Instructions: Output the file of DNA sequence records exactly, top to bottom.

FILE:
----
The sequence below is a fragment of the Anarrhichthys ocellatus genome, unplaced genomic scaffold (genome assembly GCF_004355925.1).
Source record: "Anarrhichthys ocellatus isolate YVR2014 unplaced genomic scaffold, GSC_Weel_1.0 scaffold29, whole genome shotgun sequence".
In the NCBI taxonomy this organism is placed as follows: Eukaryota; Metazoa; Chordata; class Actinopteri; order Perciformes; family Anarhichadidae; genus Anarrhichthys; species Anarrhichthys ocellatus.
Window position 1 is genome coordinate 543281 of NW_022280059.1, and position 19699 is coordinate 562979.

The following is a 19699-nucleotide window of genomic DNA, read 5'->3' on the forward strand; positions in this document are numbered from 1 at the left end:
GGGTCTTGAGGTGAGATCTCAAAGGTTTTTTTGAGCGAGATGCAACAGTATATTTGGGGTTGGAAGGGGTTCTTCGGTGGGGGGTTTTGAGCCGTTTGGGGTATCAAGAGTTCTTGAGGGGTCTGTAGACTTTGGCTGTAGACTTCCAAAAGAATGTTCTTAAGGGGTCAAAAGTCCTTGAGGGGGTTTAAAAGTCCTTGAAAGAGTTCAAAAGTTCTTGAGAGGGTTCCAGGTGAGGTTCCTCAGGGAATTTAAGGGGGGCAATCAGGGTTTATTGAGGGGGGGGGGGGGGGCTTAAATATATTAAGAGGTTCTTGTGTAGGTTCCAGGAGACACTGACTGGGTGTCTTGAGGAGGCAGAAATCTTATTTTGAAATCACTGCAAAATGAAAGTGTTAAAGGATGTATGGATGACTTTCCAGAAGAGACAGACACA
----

The sequence below is a fragment of the Anarrhichthys ocellatus genome, unplaced genomic scaffold (genome assembly GCF_004355925.1).
Source record: "Anarrhichthys ocellatus isolate YVR2014 unplaced genomic scaffold, GSC_Weel_1.0 scaffold29, whole genome shotgun sequence".
In the NCBI taxonomy this organism is placed as follows: Eukaryota; Metazoa; Chordata; class Actinopteri; order Perciformes; family Anarhichadidae; genus Anarrhichthys; species Anarrhichthys ocellatus.
Window position 1 is genome coordinate 543281 of NW_022280059.1, and position 19699 is coordinate 562979.

The following is a 19699-nucleotide window of genomic DNA, read 5'->3' on the forward strand; positions in this document are numbered from 1 at the left end:
GGGTCTTGAGGTGAGATCTCAAAGGTTTTTTTGAGCGAGATGCAACAGTATATTTGGGGTTGGAAGGGGTTCTTCGGTGGGGGGTTTTGAGCCGTTTGGGGTATCAAGAGTTCTTGAGGGGTCTGTAGACTTTGGCTGTAGACTTCCAAAAGAATGTTCTTAAGGGGTCAAAAGTCCTTGAGGGGGTTTAAAAGTCCTTGAAAGAGTTCAAAAGTTCTTGAGAGGGTTCCAGGTGAGGTTCCTCAGGGAATTTAAGGGGGGCAATCAGGGTTTATTGAGGGGGGGGGGGGGGGCTTAAATATATTAAGAGGTTCTTGTGTAGGTTCCAGGAGACACTGACTGGGTGTCTTGAGGAGGCAGAAATCTTATTTTGAAATCACTGCAAAATGAAAGTGTTAAAGGATGTATGGATGACTTTCCAGAAGAGACAGACACA